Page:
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Starting with its famous 19th-century opera house—in the Brazilian rain forest—Manaus is a study in contrasts, an electronics mecca on the Amazon.
No knock on Rodeo Drive, if that's your very expensive cup of tea—and for sure Wal-Mart has its conveniences—but for my limited money, give me a shopping experience a bit more off the well-heeled path. The Russian Market in what passes for suburban Phnom Penh, Cambodia, fills the bill, especially for those who crave french-fried tarantulas and ready-rolled packs of legal marijuana.
In Luanda, Angola, the Roque Santiero, a thieves' market like none other, splays out for miles, a phantasmagoric open-air emporium where mango vendors muscle for selling space with hawkers of AK's. But for sheer, seedy Conradian romance, few bazaars compare with the fish market in the frenetic river port of Manaus, smack in the middle of the Brazilian Amazon: the biggest city in the world's biggest forest.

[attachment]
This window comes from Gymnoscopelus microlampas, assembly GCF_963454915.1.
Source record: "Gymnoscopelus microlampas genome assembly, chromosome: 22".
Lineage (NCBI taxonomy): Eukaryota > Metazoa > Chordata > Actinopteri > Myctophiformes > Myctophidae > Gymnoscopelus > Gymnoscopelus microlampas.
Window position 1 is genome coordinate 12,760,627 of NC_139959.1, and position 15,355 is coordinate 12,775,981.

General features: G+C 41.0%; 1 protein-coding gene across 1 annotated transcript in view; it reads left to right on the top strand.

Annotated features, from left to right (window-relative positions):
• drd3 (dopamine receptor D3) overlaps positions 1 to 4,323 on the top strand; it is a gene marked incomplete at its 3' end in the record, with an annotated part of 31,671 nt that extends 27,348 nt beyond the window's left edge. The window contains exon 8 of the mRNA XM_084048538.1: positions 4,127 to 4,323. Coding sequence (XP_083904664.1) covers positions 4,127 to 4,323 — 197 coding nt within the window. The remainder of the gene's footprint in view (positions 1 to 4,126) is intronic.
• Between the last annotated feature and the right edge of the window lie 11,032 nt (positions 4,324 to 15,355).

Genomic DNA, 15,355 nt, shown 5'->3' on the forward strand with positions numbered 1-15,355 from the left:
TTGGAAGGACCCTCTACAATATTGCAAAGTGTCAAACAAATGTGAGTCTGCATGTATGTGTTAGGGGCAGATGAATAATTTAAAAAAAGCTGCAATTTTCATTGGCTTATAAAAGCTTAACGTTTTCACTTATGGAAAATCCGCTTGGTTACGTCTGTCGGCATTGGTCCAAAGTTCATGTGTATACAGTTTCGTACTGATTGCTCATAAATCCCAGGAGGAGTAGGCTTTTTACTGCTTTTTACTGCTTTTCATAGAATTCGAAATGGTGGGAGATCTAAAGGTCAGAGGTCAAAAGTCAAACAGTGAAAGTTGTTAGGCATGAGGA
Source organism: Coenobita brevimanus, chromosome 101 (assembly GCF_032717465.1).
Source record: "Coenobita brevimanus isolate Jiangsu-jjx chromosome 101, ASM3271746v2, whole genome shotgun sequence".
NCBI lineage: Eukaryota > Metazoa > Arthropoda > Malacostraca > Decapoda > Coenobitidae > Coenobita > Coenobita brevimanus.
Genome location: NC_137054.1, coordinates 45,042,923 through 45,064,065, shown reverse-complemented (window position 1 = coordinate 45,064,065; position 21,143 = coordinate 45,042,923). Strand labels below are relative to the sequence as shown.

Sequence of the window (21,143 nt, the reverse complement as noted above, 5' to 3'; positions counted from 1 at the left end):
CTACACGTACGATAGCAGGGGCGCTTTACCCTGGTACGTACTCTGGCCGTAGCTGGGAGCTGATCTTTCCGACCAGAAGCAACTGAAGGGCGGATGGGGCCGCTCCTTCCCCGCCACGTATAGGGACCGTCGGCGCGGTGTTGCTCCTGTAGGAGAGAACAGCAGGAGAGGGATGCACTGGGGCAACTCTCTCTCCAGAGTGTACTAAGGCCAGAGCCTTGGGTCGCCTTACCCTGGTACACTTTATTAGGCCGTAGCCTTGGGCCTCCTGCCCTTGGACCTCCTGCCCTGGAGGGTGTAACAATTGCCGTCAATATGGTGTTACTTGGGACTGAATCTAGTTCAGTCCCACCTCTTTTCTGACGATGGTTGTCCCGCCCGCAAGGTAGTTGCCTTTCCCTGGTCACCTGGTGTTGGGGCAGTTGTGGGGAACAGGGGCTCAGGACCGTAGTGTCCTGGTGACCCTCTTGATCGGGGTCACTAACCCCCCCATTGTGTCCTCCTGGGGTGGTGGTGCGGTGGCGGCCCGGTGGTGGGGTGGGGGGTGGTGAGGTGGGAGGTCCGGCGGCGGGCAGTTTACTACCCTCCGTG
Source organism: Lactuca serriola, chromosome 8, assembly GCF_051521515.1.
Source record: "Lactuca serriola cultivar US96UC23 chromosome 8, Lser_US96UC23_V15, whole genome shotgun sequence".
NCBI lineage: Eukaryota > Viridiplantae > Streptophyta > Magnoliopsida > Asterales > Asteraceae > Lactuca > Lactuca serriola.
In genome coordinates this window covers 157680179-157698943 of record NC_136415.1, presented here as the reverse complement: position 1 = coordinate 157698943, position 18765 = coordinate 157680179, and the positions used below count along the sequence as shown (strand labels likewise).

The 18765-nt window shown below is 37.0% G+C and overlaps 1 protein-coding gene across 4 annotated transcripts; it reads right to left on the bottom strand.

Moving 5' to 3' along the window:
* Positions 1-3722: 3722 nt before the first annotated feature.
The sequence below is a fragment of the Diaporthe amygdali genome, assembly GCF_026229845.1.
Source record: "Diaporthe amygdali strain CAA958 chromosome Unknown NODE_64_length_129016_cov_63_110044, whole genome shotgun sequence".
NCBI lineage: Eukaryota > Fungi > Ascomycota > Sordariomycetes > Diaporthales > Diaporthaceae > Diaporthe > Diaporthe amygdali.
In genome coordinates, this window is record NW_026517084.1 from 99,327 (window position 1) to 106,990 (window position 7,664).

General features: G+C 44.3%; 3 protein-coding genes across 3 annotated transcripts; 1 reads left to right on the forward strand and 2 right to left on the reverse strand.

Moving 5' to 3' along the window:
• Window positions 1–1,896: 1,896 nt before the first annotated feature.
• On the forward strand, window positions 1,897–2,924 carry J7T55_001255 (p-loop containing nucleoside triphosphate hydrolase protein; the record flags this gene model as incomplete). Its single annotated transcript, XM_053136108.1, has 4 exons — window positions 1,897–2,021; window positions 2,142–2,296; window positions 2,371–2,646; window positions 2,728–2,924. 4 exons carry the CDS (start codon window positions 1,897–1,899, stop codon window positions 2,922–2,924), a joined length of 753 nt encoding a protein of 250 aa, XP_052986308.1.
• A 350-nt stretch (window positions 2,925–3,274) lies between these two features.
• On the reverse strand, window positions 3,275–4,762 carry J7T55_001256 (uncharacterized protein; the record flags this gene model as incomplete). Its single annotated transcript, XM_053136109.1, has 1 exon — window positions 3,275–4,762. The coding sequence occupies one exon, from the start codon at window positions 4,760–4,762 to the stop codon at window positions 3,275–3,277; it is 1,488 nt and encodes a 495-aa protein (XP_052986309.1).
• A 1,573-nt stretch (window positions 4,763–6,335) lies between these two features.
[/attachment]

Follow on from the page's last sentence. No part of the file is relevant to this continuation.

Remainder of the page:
The best time to catch the action is just past dawn. That's when the fishing boats, a hundred or more, round-bowed and belching black smoke, tie up at the Terminal Pesqueiro de Manaus, a quarter-mile-long floating pier built atop metal drums that allow it to rise and fall with the level of the mighty river.
The Amazon and its many tributaries contain at least 3, they haven't counted them all yet species of fish, most of which are found nowhere else in the world. Many of these swimmers have nasty reputations, but the piranha, for all its terrorizing tabloid press, isn't particularly feared by locals, who sneer at the fesh's relatively diminutive dentition. Far more formidable is the toothpick fish, known for swimming into the opening of the human penis, creating such pain that the afflicted party screams for the organ to be sliced off.